August Sander: People of the Twentieth Century A Photographic Portrait of Germany
People of the Twentieth Century
The Germans came surprisingly late to photography. Possibly because of the dominance of the field by the French and the British—not to mention the Americans—Germany did not produce a single especially memorable photographic artist or image until near the end of the nineteenth century, when Wilhelm Plüschow and Wilhelm von Gloeden separately ventured to the Mediterranean to pose naked young men, sometimes with Pan horns, in light-classical motifs. Around that same time, two large projects, har-bingers of the next century, were quietly beginning to germinate entirely outside the realm of art photography as it was then understood. One of these could hardly have been farther from the public eye: Karl Blossfeldt (1865–1932), an apprentice drawing teacher from the Hartz Mountains, began in the 1890s to systematically photograph plant forms—buds, blossoms, stalks, leaves—against plain backgrounds as a reference for artists and craftsmen working under the sway of the fashion for vegetal designs that was about to culminate in Art Nouveau. The pictures stressed the graphic and sculptural qualities of the plants, defamiliarizing them nearly to the point of making them appear artificial, and were startlingly lucid and terse in their rigor.
Although a few of Blossfeldt’s photographs were published uncredited in pedagogical texts starting around 1896, they were not collected until 1928, as Urformen der Kunst (in English the following year as Art Forms in Nature). The book was an international sensation. Although the particular aesthetic that had given rise to it had dissipated, it heralded another: the use of photography for sober, methodical cataloging. This dovetailed nicely with the New Objectivity then ascendant in Germany, and now it can be seen as the principal current in German photography straight through to our day, when Bernd and Hilla Becher and Thomas Struth, among others, continue to effect the sublime through ostensibly repetitive series of mute, affectless images.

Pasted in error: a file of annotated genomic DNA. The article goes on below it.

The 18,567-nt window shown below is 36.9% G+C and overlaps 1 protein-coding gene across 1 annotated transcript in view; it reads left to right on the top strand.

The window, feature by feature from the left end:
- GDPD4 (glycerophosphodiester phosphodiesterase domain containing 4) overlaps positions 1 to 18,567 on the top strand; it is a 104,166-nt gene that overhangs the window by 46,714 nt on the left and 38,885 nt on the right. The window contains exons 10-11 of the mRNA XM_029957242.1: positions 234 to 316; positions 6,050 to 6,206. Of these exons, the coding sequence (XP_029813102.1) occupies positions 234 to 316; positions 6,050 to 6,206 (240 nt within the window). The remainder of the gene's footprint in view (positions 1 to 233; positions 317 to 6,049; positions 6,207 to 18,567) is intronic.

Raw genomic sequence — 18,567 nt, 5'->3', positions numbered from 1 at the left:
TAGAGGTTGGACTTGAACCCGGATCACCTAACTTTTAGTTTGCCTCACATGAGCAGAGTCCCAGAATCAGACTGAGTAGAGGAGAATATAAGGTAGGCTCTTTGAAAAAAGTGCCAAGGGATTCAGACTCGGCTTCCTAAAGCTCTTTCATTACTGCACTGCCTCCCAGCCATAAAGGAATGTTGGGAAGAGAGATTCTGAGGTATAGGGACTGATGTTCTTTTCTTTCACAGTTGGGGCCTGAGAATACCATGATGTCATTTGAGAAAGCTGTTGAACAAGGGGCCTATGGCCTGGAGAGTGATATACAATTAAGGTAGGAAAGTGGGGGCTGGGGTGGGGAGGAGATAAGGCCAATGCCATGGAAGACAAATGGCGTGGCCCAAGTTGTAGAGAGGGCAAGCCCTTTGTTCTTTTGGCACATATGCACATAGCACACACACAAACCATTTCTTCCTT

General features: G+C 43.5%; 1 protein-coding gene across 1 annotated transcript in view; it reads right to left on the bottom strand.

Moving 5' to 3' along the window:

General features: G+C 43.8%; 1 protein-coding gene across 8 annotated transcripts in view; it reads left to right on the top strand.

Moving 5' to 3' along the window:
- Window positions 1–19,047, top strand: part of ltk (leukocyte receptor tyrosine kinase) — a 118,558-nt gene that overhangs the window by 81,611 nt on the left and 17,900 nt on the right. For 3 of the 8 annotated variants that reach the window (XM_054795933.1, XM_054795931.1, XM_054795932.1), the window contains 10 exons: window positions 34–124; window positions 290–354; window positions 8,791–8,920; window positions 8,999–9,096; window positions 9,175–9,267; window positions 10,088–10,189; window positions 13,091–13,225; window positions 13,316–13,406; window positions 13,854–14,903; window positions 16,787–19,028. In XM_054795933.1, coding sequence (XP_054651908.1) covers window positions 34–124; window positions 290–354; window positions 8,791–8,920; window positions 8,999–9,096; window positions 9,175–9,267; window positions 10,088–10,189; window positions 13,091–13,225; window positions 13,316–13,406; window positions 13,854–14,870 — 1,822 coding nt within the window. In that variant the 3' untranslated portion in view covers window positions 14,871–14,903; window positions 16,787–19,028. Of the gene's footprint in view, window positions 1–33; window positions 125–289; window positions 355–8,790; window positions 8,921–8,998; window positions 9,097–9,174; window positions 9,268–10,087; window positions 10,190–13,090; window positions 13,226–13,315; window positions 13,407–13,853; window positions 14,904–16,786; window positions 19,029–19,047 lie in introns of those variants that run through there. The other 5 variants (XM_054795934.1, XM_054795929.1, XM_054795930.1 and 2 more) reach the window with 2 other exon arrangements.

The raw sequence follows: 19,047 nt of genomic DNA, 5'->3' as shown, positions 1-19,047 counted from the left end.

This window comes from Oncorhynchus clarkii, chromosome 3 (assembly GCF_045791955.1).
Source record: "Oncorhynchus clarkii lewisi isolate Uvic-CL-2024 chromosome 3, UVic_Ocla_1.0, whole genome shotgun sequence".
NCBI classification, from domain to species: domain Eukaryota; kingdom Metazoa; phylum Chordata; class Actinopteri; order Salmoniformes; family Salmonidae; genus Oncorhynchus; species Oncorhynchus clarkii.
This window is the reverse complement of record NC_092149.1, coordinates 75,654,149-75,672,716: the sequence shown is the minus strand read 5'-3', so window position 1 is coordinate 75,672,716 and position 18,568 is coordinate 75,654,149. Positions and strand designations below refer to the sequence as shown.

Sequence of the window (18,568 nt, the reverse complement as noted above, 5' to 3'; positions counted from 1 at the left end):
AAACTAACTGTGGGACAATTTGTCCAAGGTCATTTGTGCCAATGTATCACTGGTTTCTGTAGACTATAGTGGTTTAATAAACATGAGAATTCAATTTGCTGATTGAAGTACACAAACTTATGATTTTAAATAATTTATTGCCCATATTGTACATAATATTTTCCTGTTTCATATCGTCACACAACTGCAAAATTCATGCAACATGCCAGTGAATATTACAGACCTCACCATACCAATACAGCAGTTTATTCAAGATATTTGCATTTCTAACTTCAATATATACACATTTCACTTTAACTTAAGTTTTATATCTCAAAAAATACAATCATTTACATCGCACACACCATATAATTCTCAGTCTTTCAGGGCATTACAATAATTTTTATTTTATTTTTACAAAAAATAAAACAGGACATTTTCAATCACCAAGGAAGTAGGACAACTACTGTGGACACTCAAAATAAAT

Just as Blossfeldt was exposing his first plates with his homemade box camera, a teenager from the Rhineland named August Sander (1876– 1964) was taking some of the earliest pictures that would figure in his life’s work, the monumental People of the Twentieth Century. Whereas Blossfeldt was modest in his ambitions, conceiving of his pictures only as means to an end, the scale of Sander’s project was so overwhelming that it might seem as if it could only have been hatched in the nineteenth century, although Sander did not articulate his scheme until the mid-1920s. His plan was to photograph every sort of human being, making a composite portrait of the age in which he lived.
Sander began his professional life as a pit-boy in the mine where his father was a carpenter, and while there met a photographer hired by its owners to document the place. He acquired a camera by 1892 (the date of the earliest photo in his project), persuaded his father to help him build a darkroom in their home, and pursued photography as a hobby until he completed his military service …
This article is available to subscribers only.
Please choose from one of the options below to access this article:
Purchase a print premium subscription (20 issues per year) and also receive online access to all all content on nybooks.com.
Purchase an Online Edition subscription and receive full access to all articles published by the Review since 1963.